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Energy Optimization of Electric Planes Through Battery-Powered Technologies

By CIOReview | Friday, April 26, 2019

At the French Alps, last summer, a two-seater aircraft set seven new records by flying 20,000 feet above the ground within a time span of two minutes and attaining the maximum speed of 142 miles per hour. The most remarkable thing about the aircraft is that it doesn’t make use of fossil fuel or produce high ozone emission. Instead, the plane runs on the single battery-powered electric motor.

Advancement in technologies and requirement of energy efficient devices has led to the deployment of electric vehicles, which is gaining real traction in the recent market. This evolution is mainly due to the insufficient supply of fossil fuels and its impact on environmental factors. Furthermore, an increase in the fuel cost has also led people to move towards electric vehicles.

Battery-powered electric vehicles are replacing the traditional fuel system with its advantages concerning cost, life cycle assessment, and eco-friendly factors. Several researches are carried out in the battery technology to enhance its performance in terms of affordability, compactness, physical structure, and lightweight. The researches carried out by scientists at Oxis Energy, a startup company in the UK, has showcased the development of advanced energy-efficient battery system by integrating the chemical properties of sulphur and lithium for storing twice as much energy per kilogram compared to lithium batteries today.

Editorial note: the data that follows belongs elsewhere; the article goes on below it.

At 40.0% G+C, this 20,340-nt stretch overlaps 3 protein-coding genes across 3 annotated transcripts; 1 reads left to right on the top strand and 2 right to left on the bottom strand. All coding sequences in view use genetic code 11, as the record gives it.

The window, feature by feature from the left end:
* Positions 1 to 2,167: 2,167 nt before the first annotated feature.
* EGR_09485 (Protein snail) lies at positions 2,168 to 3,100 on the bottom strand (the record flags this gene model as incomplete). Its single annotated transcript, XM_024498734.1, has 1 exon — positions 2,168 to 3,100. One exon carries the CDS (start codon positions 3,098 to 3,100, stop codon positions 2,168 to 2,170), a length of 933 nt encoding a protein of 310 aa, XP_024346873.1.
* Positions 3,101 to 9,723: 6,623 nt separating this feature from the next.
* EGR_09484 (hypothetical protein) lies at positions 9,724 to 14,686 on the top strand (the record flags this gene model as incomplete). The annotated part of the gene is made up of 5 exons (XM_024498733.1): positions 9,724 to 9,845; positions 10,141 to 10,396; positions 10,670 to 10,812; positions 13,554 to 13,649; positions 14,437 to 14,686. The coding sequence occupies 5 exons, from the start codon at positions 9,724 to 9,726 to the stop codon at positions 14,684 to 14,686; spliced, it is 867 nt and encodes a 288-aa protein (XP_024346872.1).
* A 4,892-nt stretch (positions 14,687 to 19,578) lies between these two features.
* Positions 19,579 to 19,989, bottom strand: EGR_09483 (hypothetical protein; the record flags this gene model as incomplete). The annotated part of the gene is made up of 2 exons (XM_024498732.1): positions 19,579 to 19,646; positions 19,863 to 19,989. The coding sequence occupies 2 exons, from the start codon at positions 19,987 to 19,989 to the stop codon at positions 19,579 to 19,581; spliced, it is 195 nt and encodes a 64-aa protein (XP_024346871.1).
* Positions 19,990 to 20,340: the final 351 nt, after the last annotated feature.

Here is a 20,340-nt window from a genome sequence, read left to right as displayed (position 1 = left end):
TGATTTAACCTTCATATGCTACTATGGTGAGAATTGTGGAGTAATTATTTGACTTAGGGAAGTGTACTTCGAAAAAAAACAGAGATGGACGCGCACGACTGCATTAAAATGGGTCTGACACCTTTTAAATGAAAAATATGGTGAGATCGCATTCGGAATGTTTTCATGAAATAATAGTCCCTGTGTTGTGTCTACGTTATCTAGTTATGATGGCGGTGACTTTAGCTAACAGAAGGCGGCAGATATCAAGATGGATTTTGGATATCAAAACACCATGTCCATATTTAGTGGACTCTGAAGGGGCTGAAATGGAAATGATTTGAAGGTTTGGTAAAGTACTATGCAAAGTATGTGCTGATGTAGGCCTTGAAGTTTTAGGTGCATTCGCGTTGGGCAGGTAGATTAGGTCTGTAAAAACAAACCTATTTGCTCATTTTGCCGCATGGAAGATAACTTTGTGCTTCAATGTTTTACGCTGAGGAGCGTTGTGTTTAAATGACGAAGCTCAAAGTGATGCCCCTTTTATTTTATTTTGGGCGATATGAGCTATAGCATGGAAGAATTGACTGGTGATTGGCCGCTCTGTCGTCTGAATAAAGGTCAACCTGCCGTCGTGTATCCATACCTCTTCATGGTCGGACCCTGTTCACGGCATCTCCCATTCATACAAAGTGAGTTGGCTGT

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Furthermore, a survey done by MIT Technological Review has demonstrated a unique type of battery through which an airplane can be powered to travel distances. But the main limitation observed during the development is to achieve the balance amongst the output power and the battery weight. The MIT scientist’s team, led by Yet-Ming Chiang found the solution through physical modification of the battery structure, which allows direct flow of electricity from one electrode to other. From this modification, the researchers believe that the discharging capacity of the battery is quite fast and powerful, which can lift approximately 12-seat plane off the ground. Moreover, the energy stored is also enough to travel on a plane for a short-range journey.

According to Chiang, the research carried out provided a whole new direction for the future perspective to extract maximum benefits from battery-powered devices or for electric aviation application. At present, the research team working with 24M in Cambridge is trying to develop a test prototype batteries using magnetic approach. If the research succeeds, then it will provide a new strategy for the future to evaluate planes electricity systems on the ground through copper tests.

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